Contemporary bakery restaurant chains such as Au Bon Pain and Panera Bread may have more units but they are scarcely the sensations that Vienna bread cafés were in the 1870s. America was a country that many considered plagued with inferior bread, whether commercial or home baked. The Fleischmann brothers, Charles, Maximillian, and Louis, were determined to improve American bread with their compressed yeast. Although they manufactured it as early as 1872 – as a byproduct of distilled spirits (another Fleischmann enterprise) – its fame was established at the 1876 Centennial Exposition in Philadelphia. There the crusty Vienna-style bread produced with Fleischmann’s yeast won a prize for excellence and attained international renown. Although the fair’s Vienna Model Bakery café which served this bread was intended mainly to showcase the baked goods that could be made with the company’s yeast, it became a runaway hit in its own right. Some said the bakery café’s fame was as great as the fair itself.
A short time after the Centennial ended, Vienna Model Bakeries and cafés were opened in Philadelphia, New York City, San Francisco, St. Louis, and Chicago, very likely making this the country’s first restaurant chain. The cafés, whose coffee was as prized as their baked goods, were modeled on European coffee houses and furnished guests with comfortable seating and newspapers from all over the world. The St. Louis branch was so popular it had to move to larger quarters within months of opening. In Chicago, as in New York City, the cafes were located close to the cities’ major dry goods firms, Field & Leiter and A. T. Stewart, respectively, thereby attracting women customers as well as men. In the 1880s New Yorkers could enjoy their refreshments outdoors amidst planters of flowers under a large awning stretching in front of the 10th and Broadway café, which also had a full-scale restaurant on the second floor.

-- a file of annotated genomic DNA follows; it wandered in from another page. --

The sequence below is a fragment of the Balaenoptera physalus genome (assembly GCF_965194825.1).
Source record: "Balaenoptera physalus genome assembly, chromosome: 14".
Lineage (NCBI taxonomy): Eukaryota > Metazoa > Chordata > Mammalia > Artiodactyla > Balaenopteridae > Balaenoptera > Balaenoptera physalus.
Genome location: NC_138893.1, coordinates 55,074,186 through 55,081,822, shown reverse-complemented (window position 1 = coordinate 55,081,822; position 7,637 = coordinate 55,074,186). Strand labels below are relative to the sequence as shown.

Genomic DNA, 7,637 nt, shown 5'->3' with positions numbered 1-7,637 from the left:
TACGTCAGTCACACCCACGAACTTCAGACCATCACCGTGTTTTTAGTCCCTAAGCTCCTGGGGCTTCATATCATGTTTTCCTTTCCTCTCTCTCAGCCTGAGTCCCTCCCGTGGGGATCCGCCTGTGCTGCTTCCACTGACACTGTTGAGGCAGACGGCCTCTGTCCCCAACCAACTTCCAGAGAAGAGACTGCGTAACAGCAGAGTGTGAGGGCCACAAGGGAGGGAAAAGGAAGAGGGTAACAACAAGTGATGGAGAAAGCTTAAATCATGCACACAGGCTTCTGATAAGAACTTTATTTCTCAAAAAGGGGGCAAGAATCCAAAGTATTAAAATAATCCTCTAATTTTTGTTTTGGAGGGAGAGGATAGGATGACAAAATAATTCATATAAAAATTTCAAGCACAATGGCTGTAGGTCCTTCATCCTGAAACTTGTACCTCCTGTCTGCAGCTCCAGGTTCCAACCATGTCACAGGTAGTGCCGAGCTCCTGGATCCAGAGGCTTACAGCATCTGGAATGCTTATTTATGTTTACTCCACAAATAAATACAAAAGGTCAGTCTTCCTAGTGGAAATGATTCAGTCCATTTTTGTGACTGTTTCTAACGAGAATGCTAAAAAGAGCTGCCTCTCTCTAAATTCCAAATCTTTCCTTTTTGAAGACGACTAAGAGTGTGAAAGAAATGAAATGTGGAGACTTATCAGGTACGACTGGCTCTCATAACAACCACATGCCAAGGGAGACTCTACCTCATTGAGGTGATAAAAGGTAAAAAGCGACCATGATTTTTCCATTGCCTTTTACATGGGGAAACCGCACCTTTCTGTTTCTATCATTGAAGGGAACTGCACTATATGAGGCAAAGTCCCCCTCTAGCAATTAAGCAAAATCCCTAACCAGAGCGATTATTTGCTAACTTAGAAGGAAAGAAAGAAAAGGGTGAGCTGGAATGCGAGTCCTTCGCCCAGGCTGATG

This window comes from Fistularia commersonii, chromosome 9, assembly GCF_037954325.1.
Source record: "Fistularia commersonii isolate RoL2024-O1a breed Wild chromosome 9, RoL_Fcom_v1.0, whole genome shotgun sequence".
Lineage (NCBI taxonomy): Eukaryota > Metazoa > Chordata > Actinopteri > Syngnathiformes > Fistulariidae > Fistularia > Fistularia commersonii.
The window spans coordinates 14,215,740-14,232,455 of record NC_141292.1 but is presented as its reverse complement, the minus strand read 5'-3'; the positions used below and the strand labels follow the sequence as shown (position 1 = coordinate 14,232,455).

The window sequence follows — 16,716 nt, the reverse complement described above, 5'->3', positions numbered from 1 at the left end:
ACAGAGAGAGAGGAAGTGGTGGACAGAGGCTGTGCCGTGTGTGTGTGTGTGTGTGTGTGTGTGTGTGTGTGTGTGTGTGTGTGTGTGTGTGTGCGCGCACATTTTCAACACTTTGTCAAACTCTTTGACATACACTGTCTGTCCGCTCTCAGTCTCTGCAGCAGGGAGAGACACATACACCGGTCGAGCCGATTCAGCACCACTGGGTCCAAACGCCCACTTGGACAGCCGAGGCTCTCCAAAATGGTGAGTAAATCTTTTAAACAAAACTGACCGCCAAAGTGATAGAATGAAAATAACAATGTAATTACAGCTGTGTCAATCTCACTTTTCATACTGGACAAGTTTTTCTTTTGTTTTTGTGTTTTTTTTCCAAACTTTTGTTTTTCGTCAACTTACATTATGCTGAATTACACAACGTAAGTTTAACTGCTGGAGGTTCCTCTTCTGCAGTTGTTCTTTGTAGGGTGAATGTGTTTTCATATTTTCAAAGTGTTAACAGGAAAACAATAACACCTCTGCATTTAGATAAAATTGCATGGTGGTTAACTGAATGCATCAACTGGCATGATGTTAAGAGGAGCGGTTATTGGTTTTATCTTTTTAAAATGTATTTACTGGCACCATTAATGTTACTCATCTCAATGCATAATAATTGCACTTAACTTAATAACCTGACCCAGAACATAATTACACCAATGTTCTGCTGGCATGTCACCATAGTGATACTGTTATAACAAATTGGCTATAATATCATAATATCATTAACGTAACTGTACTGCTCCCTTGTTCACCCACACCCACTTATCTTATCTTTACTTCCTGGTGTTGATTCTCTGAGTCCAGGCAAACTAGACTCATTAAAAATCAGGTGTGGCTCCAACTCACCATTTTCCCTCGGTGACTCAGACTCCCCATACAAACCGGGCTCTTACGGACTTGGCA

Another distinction of the Manhattan Fleischmann’s was its practice of giving away bread to anyone who would wait in line at midnight. Dubbed “the bread line,” it continued until around 1918 when the bakery café closed.
© Jan Whitaker, 2008